Red-tailed hawk habitat
Red-tailed hawks are found in a wide range of habitats — forests, deserts, prairies and even urban areas. This species requires tall structures on which to perch, search for prey and construct nests. Nest construction begins in late winter or early spring. Nests are made of sticks and twigs, and are about 30 inches wide and 4 or 5 inches deep. The hawks place them in trees, on ledges or man-made structures, as long as that site provides a good view of the surrounding area. The same nest may be reused for several years by a mated pair of redtails, being refurbished and added to every nesting season until it reaches several feet across.
As with many other raptors, red-tailed hawks tend to mate for life. Male courtship displays often involve dramatic aerial acrobatics. Sometimes the female joins the male in these courtship flights. The mated pair establishes a territory, varying in size from one-half square mile to more than 2 square miles, depending on the availability of prey and perching sites. They remain on this territory their entire lives, and both birds defend it vigorously.
Around March or April, the female lays two to four dull white eggs at two-day intervals. The incubation period for each egg is about four weeks. As soon as the first egg is laid, incubation begins, which means the first egg will hatch first, and each additional egg will hatch a day or two later. Both parents care for the young; the female sits on the eggs while the male hunts. After hatching, the female remains with the young birds while the male continues to provide food.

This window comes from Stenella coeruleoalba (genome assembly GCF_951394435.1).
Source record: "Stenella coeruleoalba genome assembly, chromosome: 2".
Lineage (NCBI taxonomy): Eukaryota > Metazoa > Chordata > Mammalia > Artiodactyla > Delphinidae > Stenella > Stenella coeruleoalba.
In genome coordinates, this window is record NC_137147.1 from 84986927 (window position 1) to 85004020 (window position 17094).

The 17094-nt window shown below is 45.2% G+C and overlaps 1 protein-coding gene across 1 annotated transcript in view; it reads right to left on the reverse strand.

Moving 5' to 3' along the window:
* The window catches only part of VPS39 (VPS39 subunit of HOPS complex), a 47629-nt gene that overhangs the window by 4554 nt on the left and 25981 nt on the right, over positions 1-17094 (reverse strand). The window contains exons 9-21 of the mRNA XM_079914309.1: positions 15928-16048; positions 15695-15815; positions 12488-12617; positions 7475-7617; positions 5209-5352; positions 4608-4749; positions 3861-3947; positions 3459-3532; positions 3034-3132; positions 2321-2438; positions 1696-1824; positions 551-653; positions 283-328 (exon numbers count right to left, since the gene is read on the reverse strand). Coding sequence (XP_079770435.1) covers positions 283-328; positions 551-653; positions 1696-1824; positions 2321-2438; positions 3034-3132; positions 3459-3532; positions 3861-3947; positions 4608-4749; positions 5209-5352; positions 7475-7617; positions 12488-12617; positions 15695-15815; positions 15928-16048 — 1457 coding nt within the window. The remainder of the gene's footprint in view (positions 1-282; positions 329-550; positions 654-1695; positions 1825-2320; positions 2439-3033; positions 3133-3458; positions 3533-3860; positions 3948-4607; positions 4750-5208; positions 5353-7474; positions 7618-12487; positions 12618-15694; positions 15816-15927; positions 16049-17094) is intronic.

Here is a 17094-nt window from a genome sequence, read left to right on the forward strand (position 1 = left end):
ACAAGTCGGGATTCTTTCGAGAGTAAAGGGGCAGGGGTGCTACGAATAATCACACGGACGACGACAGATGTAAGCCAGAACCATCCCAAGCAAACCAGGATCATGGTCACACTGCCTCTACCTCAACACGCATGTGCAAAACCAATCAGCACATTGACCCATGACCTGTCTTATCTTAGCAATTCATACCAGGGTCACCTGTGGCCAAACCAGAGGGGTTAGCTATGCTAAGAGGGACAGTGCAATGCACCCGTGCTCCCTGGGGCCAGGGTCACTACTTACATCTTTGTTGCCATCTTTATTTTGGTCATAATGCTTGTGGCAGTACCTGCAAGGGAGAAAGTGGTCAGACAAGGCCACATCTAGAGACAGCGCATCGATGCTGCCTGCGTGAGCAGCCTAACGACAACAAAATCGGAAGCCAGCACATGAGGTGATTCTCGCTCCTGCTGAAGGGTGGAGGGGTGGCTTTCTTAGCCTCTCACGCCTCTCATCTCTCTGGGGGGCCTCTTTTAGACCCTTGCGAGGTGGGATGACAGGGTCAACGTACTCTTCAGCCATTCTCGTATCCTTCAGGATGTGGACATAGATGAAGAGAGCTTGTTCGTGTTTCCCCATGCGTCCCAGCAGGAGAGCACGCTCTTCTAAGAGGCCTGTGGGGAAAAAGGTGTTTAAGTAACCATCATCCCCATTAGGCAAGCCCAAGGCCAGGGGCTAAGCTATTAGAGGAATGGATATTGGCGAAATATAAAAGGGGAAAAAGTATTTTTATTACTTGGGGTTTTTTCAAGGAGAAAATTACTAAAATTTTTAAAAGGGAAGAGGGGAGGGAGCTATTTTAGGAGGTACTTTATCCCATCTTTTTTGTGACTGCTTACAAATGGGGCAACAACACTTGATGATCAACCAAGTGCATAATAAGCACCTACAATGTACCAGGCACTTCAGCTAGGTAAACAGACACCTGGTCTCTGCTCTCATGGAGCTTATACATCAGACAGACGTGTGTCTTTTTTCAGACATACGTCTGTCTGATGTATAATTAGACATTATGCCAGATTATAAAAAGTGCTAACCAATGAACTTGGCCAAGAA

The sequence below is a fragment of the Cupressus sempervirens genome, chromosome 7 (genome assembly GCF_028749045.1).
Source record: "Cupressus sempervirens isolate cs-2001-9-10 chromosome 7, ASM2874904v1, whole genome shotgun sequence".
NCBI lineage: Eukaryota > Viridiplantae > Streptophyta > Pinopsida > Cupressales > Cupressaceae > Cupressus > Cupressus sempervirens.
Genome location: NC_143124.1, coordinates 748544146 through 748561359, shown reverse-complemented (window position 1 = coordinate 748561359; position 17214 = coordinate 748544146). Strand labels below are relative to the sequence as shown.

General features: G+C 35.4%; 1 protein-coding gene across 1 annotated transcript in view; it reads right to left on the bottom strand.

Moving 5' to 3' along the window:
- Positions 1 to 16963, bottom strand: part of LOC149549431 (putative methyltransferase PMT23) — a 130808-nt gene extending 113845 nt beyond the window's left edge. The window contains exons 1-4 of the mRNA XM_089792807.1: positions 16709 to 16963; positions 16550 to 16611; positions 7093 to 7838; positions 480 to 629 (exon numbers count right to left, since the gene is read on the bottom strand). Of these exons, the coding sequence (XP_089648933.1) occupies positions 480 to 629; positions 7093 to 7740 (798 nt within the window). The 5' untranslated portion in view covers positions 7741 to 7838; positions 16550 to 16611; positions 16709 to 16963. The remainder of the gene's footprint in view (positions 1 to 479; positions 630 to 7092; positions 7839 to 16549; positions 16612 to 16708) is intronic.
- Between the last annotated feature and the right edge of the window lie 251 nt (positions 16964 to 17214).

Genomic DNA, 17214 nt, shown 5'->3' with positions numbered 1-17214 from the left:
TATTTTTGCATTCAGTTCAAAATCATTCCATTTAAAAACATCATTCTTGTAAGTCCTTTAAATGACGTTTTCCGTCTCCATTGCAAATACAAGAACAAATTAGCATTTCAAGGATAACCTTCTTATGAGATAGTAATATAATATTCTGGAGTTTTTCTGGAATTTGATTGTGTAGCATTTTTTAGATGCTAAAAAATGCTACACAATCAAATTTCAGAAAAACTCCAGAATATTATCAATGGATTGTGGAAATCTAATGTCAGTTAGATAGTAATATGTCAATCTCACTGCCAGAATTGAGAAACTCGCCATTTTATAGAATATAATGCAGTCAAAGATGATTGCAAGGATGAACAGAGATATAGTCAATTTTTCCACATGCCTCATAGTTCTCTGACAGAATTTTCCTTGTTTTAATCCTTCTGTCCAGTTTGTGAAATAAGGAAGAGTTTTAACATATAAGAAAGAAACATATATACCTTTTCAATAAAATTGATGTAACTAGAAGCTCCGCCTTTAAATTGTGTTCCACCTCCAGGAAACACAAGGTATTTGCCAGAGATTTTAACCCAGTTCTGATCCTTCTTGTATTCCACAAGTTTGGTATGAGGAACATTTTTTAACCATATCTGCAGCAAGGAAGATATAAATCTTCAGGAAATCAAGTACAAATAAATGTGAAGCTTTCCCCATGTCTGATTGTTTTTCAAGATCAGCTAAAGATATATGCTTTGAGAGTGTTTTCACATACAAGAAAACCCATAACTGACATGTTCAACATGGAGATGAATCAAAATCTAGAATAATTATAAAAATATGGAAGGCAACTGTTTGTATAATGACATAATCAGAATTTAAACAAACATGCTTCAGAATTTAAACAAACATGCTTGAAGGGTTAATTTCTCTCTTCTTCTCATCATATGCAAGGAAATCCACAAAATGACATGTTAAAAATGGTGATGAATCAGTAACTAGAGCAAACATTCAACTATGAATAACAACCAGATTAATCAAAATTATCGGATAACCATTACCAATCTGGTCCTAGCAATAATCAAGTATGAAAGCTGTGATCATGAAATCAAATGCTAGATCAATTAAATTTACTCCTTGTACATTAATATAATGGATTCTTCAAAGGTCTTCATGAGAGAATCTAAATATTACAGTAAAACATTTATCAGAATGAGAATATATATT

The young hawks remain in the nest for 40 to 50 days before they are ready to fly. After fledging (acquiring the necessary feathers to make their first flight), they will remain near the nest for a few more weeks. They will not be fully mature and ready to breed for another two years.
Red-tailed hawk hunting and behavior
Red-tailed hawks are “generalists” when it comes to food preferences. They will eat pretty much anything they can catch — the usual bill of fare is small to medium-sized mammals. Redtails also feed on reptiles, birds and carrion when the opportunity presents itself — and they are not averse to stealing prey from other hawks. Their selection of prey depends on what is most available in their territory, but studies show mammals make up as much as 95 percent of their diet.